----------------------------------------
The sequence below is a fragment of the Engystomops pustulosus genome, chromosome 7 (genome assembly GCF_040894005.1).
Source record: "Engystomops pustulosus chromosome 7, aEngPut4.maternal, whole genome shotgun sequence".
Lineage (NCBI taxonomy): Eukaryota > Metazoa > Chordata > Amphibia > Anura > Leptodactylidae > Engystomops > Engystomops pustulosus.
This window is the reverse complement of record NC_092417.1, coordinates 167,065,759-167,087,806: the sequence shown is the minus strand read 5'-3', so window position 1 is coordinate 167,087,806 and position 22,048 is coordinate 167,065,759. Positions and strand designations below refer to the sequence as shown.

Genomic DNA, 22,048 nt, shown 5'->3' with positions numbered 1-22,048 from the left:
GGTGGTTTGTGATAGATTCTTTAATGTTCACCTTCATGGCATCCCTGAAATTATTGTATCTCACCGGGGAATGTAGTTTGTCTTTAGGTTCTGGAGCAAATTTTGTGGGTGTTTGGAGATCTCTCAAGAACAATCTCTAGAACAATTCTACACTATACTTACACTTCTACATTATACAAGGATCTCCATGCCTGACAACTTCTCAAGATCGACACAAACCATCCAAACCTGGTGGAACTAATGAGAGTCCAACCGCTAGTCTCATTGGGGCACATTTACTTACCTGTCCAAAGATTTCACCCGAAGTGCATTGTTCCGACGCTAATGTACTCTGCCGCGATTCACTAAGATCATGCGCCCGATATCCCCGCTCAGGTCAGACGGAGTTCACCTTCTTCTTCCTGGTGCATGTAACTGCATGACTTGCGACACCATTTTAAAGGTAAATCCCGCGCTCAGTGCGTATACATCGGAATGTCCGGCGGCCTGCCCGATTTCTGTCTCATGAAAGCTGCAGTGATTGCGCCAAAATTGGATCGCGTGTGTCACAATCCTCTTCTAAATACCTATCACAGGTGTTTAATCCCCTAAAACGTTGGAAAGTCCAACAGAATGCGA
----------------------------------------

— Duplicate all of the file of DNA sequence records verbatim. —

The sequence below is a fragment of the Engystomops pustulosus genome, chromosome 7 (genome assembly GCF_040894005.1).
Source record: "Engystomops pustulosus chromosome 7, aEngPut4.maternal, whole genome shotgun sequence".
Lineage (NCBI taxonomy): Eukaryota > Metazoa > Chordata > Amphibia > Anura > Leptodactylidae > Engystomops > Engystomops pustulosus.
This window is the reverse complement of record NC_092417.1, coordinates 167,065,759-167,087,806: the sequence shown is the minus strand read 5'-3', so window position 1 is coordinate 167,087,806 and position 22,048 is coordinate 167,065,759. Positions and strand designations below refer to the sequence as shown.

Genomic DNA, 22,048 nt, shown 5'->3' with positions numbered 1-22,048 from the left:
GGTGGTTTGTGATAGATTCTTTAATGTTCACCTTCATGGCATCCCTGAAATTATTGTATCTCACCGGGGAATGTAGTTTGTCTTTAGGTTCTGGAGCAAATTTTGTGGGTGTTTGGAGATCTCTCAAGAACAATCTCTAGAACAATTCTACACTATACTTACACTTCTACATTATACAAGGATCTCCATGCCTGACAACTTCTCAAGATCGACACAAACCATCCAAACCTGGTGGAACTAATGAGAGTCCAACCGCTAGTCTCATTGGGGCACATTTACTTACCTGTCCAAAGATTTCACCCGAAGTGCATTGTTCCGACGCTAATGTACTCTGCCGCGATTCACTAAGATCATGCGCCCGATATCCCCGCTCAGGTCAGACGGAGTTCACCTTCTTCTTCCTGGTGCATGTAACTGCATGACTTGCGACACCATTTTAAAGGTAAATCCCGCGCTCAGTGCGTATACATCGGAATGTCCGGCGGCCTGCCCGATTTCTGTCTCATGAAAGCTGCAGTGATTGCGCCAAAATTGGATCGCGTGTGTCACAATCCTCTTCTAAATACCTATCACAGGTGTTTAATCCCCTAAAACGTTGGAAAGTCCAACAGAATGCGA